However, I’ve never started up a company before, so it all still feels a little daunting. What’s more, thus far (and for the foreseeable future), I’ve been funding the entire company and taking on all of its startup costs out of pocket (remember, I’m unemployed now). So, I’ve been trying to get away with things as cheaply as possible. I figured I had an obvious resource right in front of me to possibly alleviate both issues, so I started searching around for blogs, books, or cheap software that could give me a leg up in the startup game.

That catches us up to just now, when I happened upon something called the Lean Startup Bundle on the site (a Groupon-style group-buying service for techies). I was honestly dumbfounded by what was being offered (and I’m not just saying that because someone from AppSumo is likely to read this blog) -- $6,620 worth of software, web apps, and services chosen specifically for startup companies … for $99. I immediately shot the link to two friends -- one who had committed to helping with the Web development for my site, and another who was starting up his own company -- simply because the deal seemed too good to be true.

But then it got even more insane. In addition to this bundle, AppSumo was holding what they called the Lean Startup Challenge for anyone who bought it. The Challenge is a contest awarding funding, mentoring, and even bigger packages from some of the companies with products in the startup bundle.

Essentially, this whole AppSumo deal became eerily perfect for me. It provided a bunch of books on startups (all in eReader format, which was much appreciated; gotta love my Kindle), premium newsletters and blogs on startups, cheap software tools and web apps to help me organize, research, analyze, and implement what I needed to do (including web design, which was another issue I hadn’t tackled yet!), and now this -- the almighty funding.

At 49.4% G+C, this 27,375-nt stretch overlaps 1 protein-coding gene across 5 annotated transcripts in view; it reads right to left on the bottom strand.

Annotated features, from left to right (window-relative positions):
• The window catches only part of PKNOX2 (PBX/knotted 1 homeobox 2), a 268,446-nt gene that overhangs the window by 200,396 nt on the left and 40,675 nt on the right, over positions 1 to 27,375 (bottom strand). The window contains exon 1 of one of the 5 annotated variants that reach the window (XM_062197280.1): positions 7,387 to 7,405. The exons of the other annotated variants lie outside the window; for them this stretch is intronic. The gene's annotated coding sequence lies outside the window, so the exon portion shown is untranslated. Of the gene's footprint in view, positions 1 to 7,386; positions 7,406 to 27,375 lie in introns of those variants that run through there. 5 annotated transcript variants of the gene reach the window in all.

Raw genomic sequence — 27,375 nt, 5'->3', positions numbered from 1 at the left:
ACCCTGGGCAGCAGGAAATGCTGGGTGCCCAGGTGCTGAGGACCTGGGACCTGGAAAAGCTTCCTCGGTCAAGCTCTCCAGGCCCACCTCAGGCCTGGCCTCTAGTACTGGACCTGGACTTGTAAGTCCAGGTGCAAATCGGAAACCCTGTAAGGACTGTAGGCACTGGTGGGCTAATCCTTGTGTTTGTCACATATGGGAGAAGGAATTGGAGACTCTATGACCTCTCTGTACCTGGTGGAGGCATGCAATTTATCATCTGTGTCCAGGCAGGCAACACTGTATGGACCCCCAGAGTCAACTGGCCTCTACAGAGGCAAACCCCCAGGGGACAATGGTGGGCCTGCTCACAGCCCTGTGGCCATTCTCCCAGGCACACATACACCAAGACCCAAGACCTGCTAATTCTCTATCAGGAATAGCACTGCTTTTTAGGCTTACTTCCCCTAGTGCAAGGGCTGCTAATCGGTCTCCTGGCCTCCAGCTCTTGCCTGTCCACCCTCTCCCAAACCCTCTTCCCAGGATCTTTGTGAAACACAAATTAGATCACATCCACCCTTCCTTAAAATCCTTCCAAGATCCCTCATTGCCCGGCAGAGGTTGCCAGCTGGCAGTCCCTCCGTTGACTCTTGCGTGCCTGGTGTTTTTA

I’ve been wrestling with the idea of taking on investors and venture capitalists. The decision seems like a non-decision: depleting my life savings self-funding this company or doing the smart thing and selling investment shares in the company to people with deeper pockets than I. I came to realize that while I have a romanticized vision of owning my company outright, the fact remains that a site like mine is going to need a tremendous marketing push and a lot of organization to survive, and that’ll mean more capital than I have. A good friend of mine reminded me that owning 100% of a $1 million company isn't as good as owning 40% of a $50 million company or 20% of a $500 million company, and the company is incredibly unlikely to get that big without external investments. He is, of course, entirely right.

So, like I said, we’re now at the climax of my little WikiDates story. I’m not exaggerating when I say that winning this sort of prize could make or break my site, effectively crushing my dream of running my own company and seeing my idea come to life and succeed. The best part, however, is that the climax of the story involves audience participation. AppSumo has to decide who to award the prize to, and they’ve specified that they’ll base their decision on Twitter voting, as well as their own (dare I say “perceptive, balanced, and inarguably fair”?) opinion.

But, no pressure or anything … just sayin’.

Wish me luck!


PS. Those links above to all of the products in the bundle were not required for this blog. The people at AppSumo never asked for entrants to put any links in their contest-entry blogs, I just kinda wanted to show some love for some of the products in the bundle since it was suck a sick deal.